# Elastic Potential Energy Lab

```Elastic Potential Energy Lab
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Purpose:
1. Examine the energies involved in an oscillating mass on a spring.
2. Test the principle of conservation of energy.
Introduction:
We can describe an oscillating mass in terms of its position, velocity, and acceleration as a
function of time. We can also describe the system from an energy perspective. In this
experiment, you will measure the position and velocity as a function of time for an oscillating
mass-spring system and examine the kinetic and potential energies of the system.
Energy is present in four forms for the mass and spring system. The mass m, with velocity v,
can have kinetic energy KE.
KE = &frac12;mv2
The spring can hold elastic potential energy, or PEelas. We calculate PEelas by using
PEelas = &frac12;ky2
…where k is the spring constant and y is the extension or compression of the spring measured
from the equilibrium position.
The mass and spring system also has gravitational potential energy (PEgrav = mgh). We do not
have to include the gravitational potential energy term if we measure the spring length from the
hanging equilibrium position. However, since the PhET simulation includes the gravitational
potential energy measured from a fixed reference, we will include it here.
The fourth form of energy we will observe in the lab is thermal energy (TE). While complex to
derive, you will see that thermal energy is created when the spring heats up due to friction. If
there is no friction, the simulation will not show any thermal energy.
If there are no other forces experienced by the system, then the principle of conservation of
energy tells us that KE + PEgrav + PEelas + TE = Etotal, which is constant if energy is conserved.
Materials:
Lab computer using PhET simulation, this lab worksheet, calculator
Strategy:
You will determine the spring constant of the spring to be used, and then use the bar graph
included with the simulation to observe the energy conversions.
Procedure:
Part I – Measure the Spring Constant
under Physics: Work, Energy &amp; Power and select “Run Now!” or you may go directly to
2. Move the dashed line even with the lower end of the springs with no masses attached. Line
the ruler up to measure from the dashed line.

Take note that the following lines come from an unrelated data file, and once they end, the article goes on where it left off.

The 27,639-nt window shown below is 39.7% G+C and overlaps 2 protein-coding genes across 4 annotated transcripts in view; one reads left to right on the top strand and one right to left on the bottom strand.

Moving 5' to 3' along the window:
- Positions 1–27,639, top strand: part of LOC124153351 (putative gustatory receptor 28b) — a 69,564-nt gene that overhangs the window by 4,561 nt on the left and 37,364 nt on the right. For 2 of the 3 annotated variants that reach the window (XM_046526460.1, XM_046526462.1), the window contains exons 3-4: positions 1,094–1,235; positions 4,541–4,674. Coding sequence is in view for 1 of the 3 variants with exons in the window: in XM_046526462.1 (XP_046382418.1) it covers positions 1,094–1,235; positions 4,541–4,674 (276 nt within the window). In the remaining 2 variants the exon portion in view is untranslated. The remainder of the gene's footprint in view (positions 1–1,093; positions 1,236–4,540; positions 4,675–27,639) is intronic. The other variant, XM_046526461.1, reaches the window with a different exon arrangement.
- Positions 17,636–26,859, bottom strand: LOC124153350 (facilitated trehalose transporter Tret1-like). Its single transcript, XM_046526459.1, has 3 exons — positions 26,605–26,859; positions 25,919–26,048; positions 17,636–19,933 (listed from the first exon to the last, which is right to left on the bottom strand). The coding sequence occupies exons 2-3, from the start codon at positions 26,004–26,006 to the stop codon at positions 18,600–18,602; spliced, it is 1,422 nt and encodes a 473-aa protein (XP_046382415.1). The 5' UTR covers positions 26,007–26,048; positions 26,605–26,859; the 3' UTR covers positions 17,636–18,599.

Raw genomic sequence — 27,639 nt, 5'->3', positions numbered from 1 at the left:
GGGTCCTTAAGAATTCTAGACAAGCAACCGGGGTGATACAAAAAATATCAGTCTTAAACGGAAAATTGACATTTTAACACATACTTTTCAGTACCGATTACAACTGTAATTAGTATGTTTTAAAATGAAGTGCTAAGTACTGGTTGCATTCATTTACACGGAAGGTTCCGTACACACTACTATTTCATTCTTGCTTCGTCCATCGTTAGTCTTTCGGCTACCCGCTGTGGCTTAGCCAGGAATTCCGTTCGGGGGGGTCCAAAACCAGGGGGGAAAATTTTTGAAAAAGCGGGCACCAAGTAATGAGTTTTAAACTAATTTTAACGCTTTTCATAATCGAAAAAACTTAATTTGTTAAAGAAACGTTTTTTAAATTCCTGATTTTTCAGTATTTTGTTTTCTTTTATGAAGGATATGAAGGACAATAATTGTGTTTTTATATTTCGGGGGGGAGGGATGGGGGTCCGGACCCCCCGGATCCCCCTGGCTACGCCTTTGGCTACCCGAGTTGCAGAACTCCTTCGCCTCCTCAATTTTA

3. Hang 50 grams from the spring and record the increase in length of the spring in the table
below.
4. Repeat this procedure using masses of 100g and 250g.
5. On the data table, calculate the weight of the three masses (F = m∙g). Using Hooke’s law
(F = k∙x, ignoring the negative sign), determine the spring constant. Don’t forget that mass
is calculated in kilograms and extension in meters.
Mass (kg)
Weight (N)
Extension (m)
Spring Constant (N/m)
0
0
0
-----
.050
.100
.250
Part II – Confirmation of Energy Exchange between Various Forms
1. In the center of the green box on the right side of the screen, select Show Energy of 1.
2. Attach the 250g mass to spring 1 and let it go, observing what happens on the bar chart.
List the colors the simulation uses for each type of energy and see how they are added to
determine the total energy.
KE ___________
PEgrav ___________
PEelas ___________
Thermal ___________
3. While keeping it attached to the spring, lift the mass to various heights (ie. Do work on the
mass) and note what happens to the total energy. What happens to the total energy once
the mass is released?
4. Lift the mass to the point where the total energy is at its lowest. What happens when the
mass is released at this point?
5. Lift the mass to various heights and release it, observing the energy bar graph as you do.
Describe the conversion of energy from the release of the mass until it comes to rest:
6. Set the friction to “none” and describe the motion of the mass and any differences in the
energy bar graph:
Part III – Extra Credit (Time Permitting)
1. Use Hooke’s Law to measure the mass of the three unlabeled weights. (Resetting the
friction to a moderate amount will dampen the oscillations and make this easier.)
Weight
Extension (m)
Spring Const (N/m)
Weight (N)
Mass (kg)
GREEN
YELLOW
RED
2. Spring 3 is a special spring, with an adjustable spring constant. In the center position of the
slider bar, it has the same spring constant as the other two springs, but at either end it has
very different properties. Using the table below and the same procedure you used in part I,
calculate the spring constant at both ends of the scale for spring 3.
Softness
Mass (kg)
Weight (N)
Extension (m)
Spring Const (N/m)
soft
hard
3. Clicking on the “Show Help” button causes a yellow “No Help” button to appear. Click on
the “No Help/Don’t Bother” button and tell me the movie reference for the resulting audio
quote:
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